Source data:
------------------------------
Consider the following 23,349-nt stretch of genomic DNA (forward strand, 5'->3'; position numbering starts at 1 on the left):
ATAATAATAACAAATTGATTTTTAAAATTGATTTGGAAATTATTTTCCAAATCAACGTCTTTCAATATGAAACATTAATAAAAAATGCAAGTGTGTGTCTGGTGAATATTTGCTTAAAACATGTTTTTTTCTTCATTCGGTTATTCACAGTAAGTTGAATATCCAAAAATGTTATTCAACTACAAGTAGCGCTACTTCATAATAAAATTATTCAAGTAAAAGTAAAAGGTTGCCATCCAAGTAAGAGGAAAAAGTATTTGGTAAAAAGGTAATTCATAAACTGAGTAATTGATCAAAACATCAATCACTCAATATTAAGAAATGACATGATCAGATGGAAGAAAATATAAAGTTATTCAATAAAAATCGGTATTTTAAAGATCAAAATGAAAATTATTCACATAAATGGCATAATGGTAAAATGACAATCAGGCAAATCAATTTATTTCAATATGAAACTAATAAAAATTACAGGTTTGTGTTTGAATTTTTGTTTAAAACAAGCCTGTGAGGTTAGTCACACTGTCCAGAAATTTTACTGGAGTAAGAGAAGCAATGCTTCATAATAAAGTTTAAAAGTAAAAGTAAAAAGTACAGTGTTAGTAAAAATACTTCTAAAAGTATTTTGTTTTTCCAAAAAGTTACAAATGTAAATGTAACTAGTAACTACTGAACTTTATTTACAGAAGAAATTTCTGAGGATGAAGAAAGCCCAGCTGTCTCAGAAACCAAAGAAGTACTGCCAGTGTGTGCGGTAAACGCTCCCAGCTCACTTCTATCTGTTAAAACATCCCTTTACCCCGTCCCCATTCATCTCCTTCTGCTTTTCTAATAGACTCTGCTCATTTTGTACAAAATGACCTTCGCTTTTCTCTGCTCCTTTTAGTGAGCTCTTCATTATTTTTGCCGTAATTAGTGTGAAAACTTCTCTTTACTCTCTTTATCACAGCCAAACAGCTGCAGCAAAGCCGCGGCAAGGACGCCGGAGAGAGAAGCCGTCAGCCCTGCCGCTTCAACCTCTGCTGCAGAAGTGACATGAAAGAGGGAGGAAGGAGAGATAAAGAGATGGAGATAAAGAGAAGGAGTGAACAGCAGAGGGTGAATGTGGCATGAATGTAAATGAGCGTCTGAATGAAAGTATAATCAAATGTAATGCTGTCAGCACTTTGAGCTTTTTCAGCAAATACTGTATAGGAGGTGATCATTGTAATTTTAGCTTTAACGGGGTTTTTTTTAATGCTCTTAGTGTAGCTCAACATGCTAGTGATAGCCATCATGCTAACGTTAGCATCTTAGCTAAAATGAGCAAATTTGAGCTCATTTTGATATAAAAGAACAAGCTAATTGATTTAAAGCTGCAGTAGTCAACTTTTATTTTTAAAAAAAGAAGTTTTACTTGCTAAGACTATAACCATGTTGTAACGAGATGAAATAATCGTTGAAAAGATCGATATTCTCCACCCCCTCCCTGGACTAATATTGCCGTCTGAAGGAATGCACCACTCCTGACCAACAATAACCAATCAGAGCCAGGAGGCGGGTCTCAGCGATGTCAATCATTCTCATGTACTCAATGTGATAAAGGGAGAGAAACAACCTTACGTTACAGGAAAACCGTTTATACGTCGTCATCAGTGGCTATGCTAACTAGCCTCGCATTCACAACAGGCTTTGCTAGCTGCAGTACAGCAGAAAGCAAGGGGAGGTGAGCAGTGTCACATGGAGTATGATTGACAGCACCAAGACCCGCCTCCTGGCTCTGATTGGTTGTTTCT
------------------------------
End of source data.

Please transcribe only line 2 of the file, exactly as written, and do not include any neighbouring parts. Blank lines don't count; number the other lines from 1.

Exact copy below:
ATAATAATAACAAATTGATTTTTAAAATTGATTTGGAAATTATTTTCCAAATCAACGTCTTTCAATATGAAACATTAATAAAAAATGCAAGTGTGTGTCTGGTGAATATTTGCTTAAAACATGTTTTTTTCTTCATTCGGTTATTCACAGTAAGTTGAATATCCAAAAATGTTATTCAACTACAAGTAGCGCTACTTCATAATAAAATTATTCAAGTAAAAGTAAAAGGTTGCCATCCAAGTAAGAGGAAAAAGTATTTGGTAAAAAGGTAATTCATAAACTGAGTAATTGATCAAAACATCAATCACTCAATATTAAGAAATGACATGATCAGATGGAAGAAAATATAAAGTTATTCAATAAAAATCGGTATTTTAAAGATCAAAATGAAAATTATTCACATAAATGGCATAATGGTAAAATGACAATCAGGCAAATCAATTTATTTCAATATGAAACTAATAAAAATTACAGGTTTGTGTTTGAATTTTTGTTTAAAACAAGCCTGTGAGGTTAGTCACACTGTCCAGAAATTTTACTGGAGTAAGAGAAGCAATGCTTCATAATAAAGTTTAAAAGTAAAAGTAAAAAGTACAGTGTTAGTAAAAATACTTCTAAAAGTATTTTGTTTTTCCAAAAAGTTACAAATGTAAATGTAACTAGTAACTACTGAACTTTATTTACAGAAGAAATTTCTGAGGATGAAGAAAGCCCAGCTGTCTCAGAAACCAAAGAAGTACTGCCAGTGTGTGCGGTAAACGCTCCCAGCTCACTTCTATCTGTTAAAACATCCCTTTACCCCGTCCCCATTCATCTCCTTCTGCTTTTCTAATAGACTCTGCTCATTTTGTACAAAATGACCTTCGCTTTTCTCTGCTCCTTTTAGTGAGCTCTTCATTATTTTTGCCGTAATTAGTGTGAAAACTTCTCTTTACTCTCTTTATCACAGCCAAACAGCTGCAGCAAAGCCGCGGCAAGGACGCCGGAGAGAGAAGCCGTCAGCCCTGCCGCTTCAACCTCTGCTGCAGAAGTGACATGAAAGAGGGAGGAAGGAGAGATAAAGAGATGGAGATAAAGAGAAGGAGTGAACAGCAGAGGGTGAATGTGGCATGAATGTAAATGAGCGTCTGAATGAAAGTATAATCAAATGTAATGCTGTCAGCACTTTGAGCTTTTTCAGCAAATACTGTATAGGAGGTGATCATTGTAATTTTAGCTTTAACGGGGTTTTTTTTAATGCTCTTAGTGTAGCTCAACATGCTAGTGATAGCCATCATGCTAACGTTAGCATCTTAGCTAAAATGAGCAAATTTGAGCTCATTTTGATATAAAAGAACAAGCTAATTGATTTAAAGCTGCAGTAGTCAACTTTTATTTTTAAAAAAAGAAGTTTTACTTGCTAAGACTATAACCATGTTGTAACGAGATGAAATAATCGTTGAAAAGATCGATATTCTCCACCCCCTCCCTGGACTAATATTGCCGTCTGAAGGAATGCACCACTCCTGACCAACAATAACCAATCAGAGCCAGGAGGCGGGTCTCAGCGATGTCAATCATTCTCATGTACTCAATGTGATAAAGGGAGAGAAACAACCTTACGTTACAGGAAAACCGTTTATACGTCGTCATCAGTGGCTATGCTAACTAGCCTCGCATTCACAACAGGCTTTGCTAGCTGCAGTACAGCAGAAAGCAAGGGGAGGTGAGCAGTGTCACATGGAGTATGATTGACAGCACCAAGACCCGCCTCCTGGCTCTGATTGGTTGTTTCT